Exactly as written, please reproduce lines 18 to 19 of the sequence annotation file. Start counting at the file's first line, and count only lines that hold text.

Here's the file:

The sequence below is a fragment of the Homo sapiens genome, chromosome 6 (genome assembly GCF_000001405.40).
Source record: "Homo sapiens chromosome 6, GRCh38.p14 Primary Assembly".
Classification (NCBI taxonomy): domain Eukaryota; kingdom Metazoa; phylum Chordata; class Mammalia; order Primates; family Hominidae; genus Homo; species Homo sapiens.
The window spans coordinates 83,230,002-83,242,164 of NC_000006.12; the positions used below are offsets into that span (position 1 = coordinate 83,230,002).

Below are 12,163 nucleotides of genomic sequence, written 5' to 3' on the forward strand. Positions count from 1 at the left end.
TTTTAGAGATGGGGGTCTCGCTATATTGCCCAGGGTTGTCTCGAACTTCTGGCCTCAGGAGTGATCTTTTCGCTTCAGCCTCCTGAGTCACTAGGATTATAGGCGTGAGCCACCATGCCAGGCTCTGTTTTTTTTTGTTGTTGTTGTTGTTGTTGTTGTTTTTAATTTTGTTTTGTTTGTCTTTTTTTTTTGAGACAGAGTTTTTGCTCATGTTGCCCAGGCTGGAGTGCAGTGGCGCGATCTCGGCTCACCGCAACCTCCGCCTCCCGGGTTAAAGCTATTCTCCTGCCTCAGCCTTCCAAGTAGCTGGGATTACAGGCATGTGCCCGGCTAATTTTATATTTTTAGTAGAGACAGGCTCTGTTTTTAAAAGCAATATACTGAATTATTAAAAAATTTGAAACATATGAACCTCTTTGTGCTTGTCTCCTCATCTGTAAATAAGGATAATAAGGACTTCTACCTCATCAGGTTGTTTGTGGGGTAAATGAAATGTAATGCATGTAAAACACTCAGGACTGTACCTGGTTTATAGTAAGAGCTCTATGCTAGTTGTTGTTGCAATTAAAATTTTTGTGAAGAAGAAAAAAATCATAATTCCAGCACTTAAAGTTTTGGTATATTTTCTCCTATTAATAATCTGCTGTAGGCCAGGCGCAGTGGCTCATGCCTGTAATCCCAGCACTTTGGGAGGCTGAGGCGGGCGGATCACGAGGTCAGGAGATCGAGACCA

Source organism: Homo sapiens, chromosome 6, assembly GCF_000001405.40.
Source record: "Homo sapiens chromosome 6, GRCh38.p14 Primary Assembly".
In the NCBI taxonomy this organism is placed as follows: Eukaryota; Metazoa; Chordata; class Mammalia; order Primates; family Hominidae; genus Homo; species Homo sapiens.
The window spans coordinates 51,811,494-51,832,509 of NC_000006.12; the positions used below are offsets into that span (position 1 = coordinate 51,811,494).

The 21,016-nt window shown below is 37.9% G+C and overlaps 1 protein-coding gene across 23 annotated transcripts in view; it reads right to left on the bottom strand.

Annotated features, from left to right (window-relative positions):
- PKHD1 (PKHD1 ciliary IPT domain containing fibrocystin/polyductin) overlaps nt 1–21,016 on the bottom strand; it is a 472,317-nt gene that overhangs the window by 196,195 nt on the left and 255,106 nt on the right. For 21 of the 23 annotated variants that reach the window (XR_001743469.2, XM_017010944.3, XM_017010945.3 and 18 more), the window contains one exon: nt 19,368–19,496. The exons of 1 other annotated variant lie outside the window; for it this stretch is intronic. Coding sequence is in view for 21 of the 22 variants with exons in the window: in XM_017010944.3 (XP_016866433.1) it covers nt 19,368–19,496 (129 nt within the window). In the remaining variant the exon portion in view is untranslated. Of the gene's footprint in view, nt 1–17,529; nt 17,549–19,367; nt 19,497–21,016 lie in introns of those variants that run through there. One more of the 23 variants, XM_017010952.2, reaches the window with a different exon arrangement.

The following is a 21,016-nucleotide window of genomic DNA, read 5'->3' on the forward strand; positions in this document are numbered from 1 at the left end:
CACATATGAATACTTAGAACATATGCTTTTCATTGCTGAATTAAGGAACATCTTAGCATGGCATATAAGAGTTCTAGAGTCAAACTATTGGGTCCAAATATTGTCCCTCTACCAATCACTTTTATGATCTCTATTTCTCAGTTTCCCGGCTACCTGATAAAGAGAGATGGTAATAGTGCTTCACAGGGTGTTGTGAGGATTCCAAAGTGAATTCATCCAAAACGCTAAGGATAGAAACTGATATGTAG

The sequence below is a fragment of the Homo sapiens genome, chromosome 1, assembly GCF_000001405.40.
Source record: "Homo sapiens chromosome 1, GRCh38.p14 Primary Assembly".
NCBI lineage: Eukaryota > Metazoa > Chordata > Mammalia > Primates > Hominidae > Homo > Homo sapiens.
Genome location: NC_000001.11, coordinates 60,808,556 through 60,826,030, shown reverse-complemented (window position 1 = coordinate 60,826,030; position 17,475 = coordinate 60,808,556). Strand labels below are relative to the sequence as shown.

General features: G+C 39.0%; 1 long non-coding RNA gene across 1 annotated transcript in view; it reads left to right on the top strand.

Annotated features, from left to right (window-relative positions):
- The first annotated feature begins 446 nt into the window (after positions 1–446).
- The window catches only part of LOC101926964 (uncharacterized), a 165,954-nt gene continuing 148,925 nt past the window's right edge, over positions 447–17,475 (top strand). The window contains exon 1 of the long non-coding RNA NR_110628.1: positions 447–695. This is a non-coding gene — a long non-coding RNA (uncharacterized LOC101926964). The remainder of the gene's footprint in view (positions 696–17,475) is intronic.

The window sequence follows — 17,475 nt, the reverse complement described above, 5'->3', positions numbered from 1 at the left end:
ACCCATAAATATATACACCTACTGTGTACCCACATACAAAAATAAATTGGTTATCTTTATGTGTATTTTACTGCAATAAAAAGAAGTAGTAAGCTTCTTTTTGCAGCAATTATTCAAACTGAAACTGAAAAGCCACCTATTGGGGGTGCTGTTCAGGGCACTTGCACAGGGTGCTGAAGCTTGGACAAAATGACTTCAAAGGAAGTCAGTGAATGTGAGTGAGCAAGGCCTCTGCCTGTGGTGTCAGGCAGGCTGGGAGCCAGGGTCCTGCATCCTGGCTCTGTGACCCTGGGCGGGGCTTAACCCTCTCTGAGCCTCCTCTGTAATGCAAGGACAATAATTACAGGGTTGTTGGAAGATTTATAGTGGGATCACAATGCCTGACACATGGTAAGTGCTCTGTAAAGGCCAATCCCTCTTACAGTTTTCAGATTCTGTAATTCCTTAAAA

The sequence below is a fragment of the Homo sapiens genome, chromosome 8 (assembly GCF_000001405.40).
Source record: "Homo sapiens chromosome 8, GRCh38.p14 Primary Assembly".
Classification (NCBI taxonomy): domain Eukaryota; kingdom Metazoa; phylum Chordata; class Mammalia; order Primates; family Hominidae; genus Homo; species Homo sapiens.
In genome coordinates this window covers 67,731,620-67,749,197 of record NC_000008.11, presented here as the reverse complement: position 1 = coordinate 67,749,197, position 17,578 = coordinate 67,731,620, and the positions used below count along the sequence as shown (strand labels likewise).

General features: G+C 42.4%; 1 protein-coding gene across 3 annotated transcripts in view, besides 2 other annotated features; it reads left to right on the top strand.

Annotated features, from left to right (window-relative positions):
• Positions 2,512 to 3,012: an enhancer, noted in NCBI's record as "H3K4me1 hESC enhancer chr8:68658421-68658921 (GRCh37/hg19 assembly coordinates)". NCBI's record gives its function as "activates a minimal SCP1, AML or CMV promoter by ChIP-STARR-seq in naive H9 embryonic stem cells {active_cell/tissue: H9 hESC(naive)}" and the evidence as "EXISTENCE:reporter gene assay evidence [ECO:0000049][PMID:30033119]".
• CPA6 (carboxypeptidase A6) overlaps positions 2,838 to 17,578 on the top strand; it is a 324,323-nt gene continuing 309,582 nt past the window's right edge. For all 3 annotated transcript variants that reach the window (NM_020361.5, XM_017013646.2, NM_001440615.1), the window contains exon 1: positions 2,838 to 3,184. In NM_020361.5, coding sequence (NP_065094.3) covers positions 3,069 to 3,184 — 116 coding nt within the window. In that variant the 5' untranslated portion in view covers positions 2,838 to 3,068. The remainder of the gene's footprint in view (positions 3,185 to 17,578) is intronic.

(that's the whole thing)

NCBI lineage: Eukaryota > Metazoa > Chordata > Mammalia > Primates > Hominidae > Homo > Homo sapiens.
Genome location: NC_000001.11, coordinates 60,808,556 through 60,826,030, shown reverse-complemented (window position 1 = coordinate 60,826,030; position 17,475 = coordinate 60,808,556). Strand labels below are relative to the sequence as shown.